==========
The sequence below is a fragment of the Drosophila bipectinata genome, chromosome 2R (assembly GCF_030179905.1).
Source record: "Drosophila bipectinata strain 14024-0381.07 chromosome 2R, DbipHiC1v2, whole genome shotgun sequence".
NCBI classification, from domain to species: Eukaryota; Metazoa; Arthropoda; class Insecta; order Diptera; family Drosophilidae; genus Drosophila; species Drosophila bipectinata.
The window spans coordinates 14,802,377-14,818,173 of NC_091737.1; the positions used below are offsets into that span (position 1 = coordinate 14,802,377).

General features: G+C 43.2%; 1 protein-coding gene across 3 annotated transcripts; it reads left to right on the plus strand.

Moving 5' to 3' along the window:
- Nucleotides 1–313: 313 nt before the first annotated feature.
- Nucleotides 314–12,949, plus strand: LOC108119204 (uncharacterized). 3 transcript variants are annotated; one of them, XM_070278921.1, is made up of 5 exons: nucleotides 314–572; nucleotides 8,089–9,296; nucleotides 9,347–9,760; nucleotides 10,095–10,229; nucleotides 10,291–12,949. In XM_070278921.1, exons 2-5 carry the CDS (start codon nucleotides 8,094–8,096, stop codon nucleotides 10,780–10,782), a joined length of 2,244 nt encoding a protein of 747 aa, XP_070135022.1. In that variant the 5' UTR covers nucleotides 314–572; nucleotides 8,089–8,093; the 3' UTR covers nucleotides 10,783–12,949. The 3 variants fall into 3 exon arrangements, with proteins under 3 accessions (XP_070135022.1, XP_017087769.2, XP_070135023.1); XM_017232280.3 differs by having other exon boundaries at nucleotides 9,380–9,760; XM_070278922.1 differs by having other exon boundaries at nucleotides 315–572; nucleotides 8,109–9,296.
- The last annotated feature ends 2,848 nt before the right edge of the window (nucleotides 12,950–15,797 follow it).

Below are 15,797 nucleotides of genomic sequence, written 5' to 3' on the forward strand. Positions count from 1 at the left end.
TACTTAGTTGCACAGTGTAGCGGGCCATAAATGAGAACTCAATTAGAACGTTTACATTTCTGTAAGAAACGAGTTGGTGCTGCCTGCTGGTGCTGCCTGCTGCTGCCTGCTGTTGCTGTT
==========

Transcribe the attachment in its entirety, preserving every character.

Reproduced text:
The sequence below is a fragment of the Drosophila bipectinata genome, chromosome 2R (assembly GCF_030179905.1).
Source record: "Drosophila bipectinata strain 14024-0381.07 chromosome 2R, DbipHiC1v2, whole genome shotgun sequence".
NCBI classification, from domain to species: Eukaryota; Metazoa; Arthropoda; class Insecta; order Diptera; family Drosophilidae; genus Drosophila; species Drosophila bipectinata.
The window spans coordinates 14,802,377-14,818,173 of NC_091737.1; the positions used below are offsets into that span (position 1 = coordinate 14,802,377).

General features: G+C 43.2%; 1 protein-coding gene across 3 annotated transcripts; it reads left to right on the plus strand.

Moving 5' to 3' along the window:
- Nucleotides 1–313: 313 nt before the first annotated feature.
- Nucleotides 314–12,949, plus strand: LOC108119204 (uncharacterized). 3 transcript variants are annotated; one of them, XM_070278921.1, is made up of 5 exons: nucleotides 314–572; nucleotides 8,089–9,296; nucleotides 9,347–9,760; nucleotides 10,095–10,229; nucleotides 10,291–12,949. In XM_070278921.1, exons 2-5 carry the CDS (start codon nucleotides 8,094–8,096, stop codon nucleotides 10,780–10,782), a joined length of 2,244 nt encoding a protein of 747 aa, XP_070135022.1. In that variant the 5' UTR covers nucleotides 314–572; nucleotides 8,089–8,093; the 3' UTR covers nucleotides 10,783–12,949. The 3 variants fall into 3 exon arrangements, with proteins under 3 accessions (XP_070135022.1, XP_017087769.2, XP_070135023.1); XM_017232280.3 differs by having other exon boundaries at nucleotides 9,380–9,760; XM_070278922.1 differs by having other exon boundaries at nucleotides 315–572; nucleotides 8,109–9,296.
- The last annotated feature ends 2,848 nt before the right edge of the window (nucleotides 12,950–15,797 follow it).

Below are 15,797 nucleotides of genomic sequence, written 5' to 3' on the forward strand. Positions count from 1 at the left end.
TACTTAGTTGCACAGTGTAGCGGGCCATAAATGAGAACTCAATTAGAACGTTTACATTTCTGTAAGAAACGAGTTGGTGCTGCCTGCTGGTGCTGCCTGCTGCTGCCTGCTGTTGCTGTT